• ... ( ( ~' ~_illi~m Pvuglas Pawley --b. Flo:-cncc, 5. C. isr/6; M~rri r.: c! twice; Pres. Compania Nadon<ll Cubana d e Avlacicn·· H.wana, 1927-33; Pres, China Nat•l. Avietion Corp., 1933 ; Pres. (organizer) Central Aircr~ft Mfg. Co,, 1934-38 pioneor building of aircraft factory in China: Pre•. Hindu$tan Aircraft, Ltd., Bangalore, India: Organized, rccruit~d, and ma.intain!d Am.' Volunt~er Croup (Flying Tigers) !or Chin~se Air Forco; 1945-46 Ambaua.dor to Peru~ 1946 Ambassador to Brazil; Home: 2555 Lake Ave., Sunset Island fJ2, Miami Beach; O!Iice: 30 Rockefeller Plaza, N.Y.C •. ) " I .- -J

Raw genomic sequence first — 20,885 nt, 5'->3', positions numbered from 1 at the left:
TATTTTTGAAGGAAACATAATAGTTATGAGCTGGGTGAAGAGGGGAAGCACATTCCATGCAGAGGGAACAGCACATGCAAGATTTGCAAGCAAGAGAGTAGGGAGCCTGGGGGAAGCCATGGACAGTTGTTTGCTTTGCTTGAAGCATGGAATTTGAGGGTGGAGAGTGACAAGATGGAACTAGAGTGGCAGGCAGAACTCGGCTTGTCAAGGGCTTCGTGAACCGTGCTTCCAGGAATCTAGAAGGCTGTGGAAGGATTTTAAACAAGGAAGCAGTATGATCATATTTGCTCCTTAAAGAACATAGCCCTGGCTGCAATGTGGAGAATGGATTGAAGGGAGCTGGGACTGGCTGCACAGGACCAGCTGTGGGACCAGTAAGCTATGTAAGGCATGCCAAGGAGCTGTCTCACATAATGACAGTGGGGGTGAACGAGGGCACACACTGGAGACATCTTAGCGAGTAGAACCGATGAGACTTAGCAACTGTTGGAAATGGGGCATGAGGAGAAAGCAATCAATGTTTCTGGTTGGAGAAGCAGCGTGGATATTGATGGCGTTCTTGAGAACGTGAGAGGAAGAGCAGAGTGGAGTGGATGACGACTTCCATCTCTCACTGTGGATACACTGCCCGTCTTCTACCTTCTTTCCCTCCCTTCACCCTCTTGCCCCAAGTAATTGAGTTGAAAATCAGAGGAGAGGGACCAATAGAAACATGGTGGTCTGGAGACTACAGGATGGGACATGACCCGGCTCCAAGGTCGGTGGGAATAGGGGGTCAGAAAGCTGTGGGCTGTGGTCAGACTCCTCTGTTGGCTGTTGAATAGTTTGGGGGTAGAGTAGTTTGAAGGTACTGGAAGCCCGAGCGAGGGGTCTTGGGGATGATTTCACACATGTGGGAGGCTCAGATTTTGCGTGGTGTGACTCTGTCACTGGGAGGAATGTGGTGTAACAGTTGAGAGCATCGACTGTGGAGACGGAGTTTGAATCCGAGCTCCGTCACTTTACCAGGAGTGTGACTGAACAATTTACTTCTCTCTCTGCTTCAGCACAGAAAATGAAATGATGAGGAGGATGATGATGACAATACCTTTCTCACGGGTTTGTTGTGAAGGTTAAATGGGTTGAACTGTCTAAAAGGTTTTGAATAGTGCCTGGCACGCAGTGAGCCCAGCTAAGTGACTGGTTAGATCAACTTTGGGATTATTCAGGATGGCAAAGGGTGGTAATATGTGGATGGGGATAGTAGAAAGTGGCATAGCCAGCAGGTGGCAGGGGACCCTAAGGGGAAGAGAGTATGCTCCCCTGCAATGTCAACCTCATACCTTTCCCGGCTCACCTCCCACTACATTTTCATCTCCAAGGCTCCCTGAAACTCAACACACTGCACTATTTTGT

• ( I ·' •.... •--I • ..., .. . --t :IIl I I j• II ·' ST. '!'US Subj~ct 1~ a r.~~n of th" Doolittle Con.:U.tt.ee. lntcrlr. Top Zec:nt ch!1~C& ''3S trantud 5ubj~d, b;r 'til~ l~H.-3 lioun on 16 July l15L c!l b~~is of r.~t~ri~ in tba !ilos of the F~cvral n full iii.i.!l"~ · S~ject is tiit7-eit;ht ye~ of age, m.ar:-ied a."ld ·1 14ti7'!! b o:-:r.. S~ject Co:!'.pleted his .toma.l eclucahon at the t~rdon Hilita....-y .Acader.r.r in 1917 and c!l.!l'i.tg Cle naxt. ttle~n years, engQg-ed in 'Varlous ~sC"llht.ive at~d pr~tiooal. b-.:!-in~.n :sche:nes. In t!.:a late 1920's, Subj~ct b?.ca.-:e interoe~ted ill aviation a.od siDce tha't. t.i.':le 1 has pa.rt.!.cipa~d ill the clav-elop:::ent of ttat in~t:"7 iD CU:,a~ CMna aDd l:ld.i.3 -:.;here h'3 bas b9en organi:.er i!nd president 9! ai:cra.!t i'i~. DUring World -l'ar 1I1 Slbject ausisted in the for;;:at!.on o: th'! A.~.e:-ica:1 Voltt::~~r Group {?lyillz Tigers) for ib9 Ch.i!lase .Ah· Po;-~. Si."'lC8 19LS, Su"oj~ct., io acciitiOil to bis r..a.ey business Oj/.l:-atic.n :3 , . r..a.3 b~n ~ctin in t': ~ F.:t)-;ral Se:-rlca. ln l9LS, ht> ~·3 3 A=;:asS<do:- to Pe:-;; a::d fr:1.., 19!!6 to 19l:B, he1d tl':s sa:.d }'lost in E~zil. In 19~8, hs aJ.::;o s~~d /. Crist:"' -to t.~ ~ ~:-cr'!.~.a...J of S"La ~ CJ.v t..'; e t;-~t:d ; ; ::.t.ic::..~ [~;:!:c..:'!. .A:-r-<- :-:.::.1; i• ?a..;-.!s a:::i c-=....-i!lg 1951, he Ha~ S~? cial Ass2.st:a..,t to ·t.:-;3 Sec~ -t ~ ::-:-· c·: !:~.:i:..? A-: .._:-: 'C"".r ~=':':- :=-'..:: :r-.:_-:~~ c~ .t_. . _.:;-;::,. ;~c- :-. . i: ~; ~·.:!"·!r-~~ f"?'-:::1 ~-:-:­ ~=· : .-:-:. :-c· ri "!.:: ~:-1 i:. ~ :: '7 :-::~:~:-, :S.5:-l ! ~ t·~ :· ·::"'~ ~-;-~::..~ : ..:;:-: !~ :...~.... -"':.~ .;. ,. ':) -L:.;. S .:- ~ :- .:-~:-;: c~ I.:c- f J :-.s !'. f.·.:::, j 1: ct p:--t- ==~ r:~l:~· i ~· i! . t1 C."",'-.i ::--e...::: c.! 'lt :-: L-: ..;_-:i t"f t:'l3 I::rt-3:--ccr.tic~.:.~ Cl!!J!v:-zti c::. c:t Sp::ci~ !.::7!:~tirc-. 7.:..:.:: "7~ ; c.:.= :--..: :~~ i.-: ~= cc~ :-- - ~ ' ' ... 1::- c .:.--:-::: '.. ~::-;;..5 ~:-it-·~ C ' ;:-- ::~ ~-=---=~. ! : ~t !t:~:;2 .t:'0-=-=::- c~er::~ ~ ~ · ~:~.~ ·.: ~!' r. ?~; ~i-;-;.- ~.: G~v r;~J C-? J I :I· ~l .If -. I , ··'I ., I I ~' i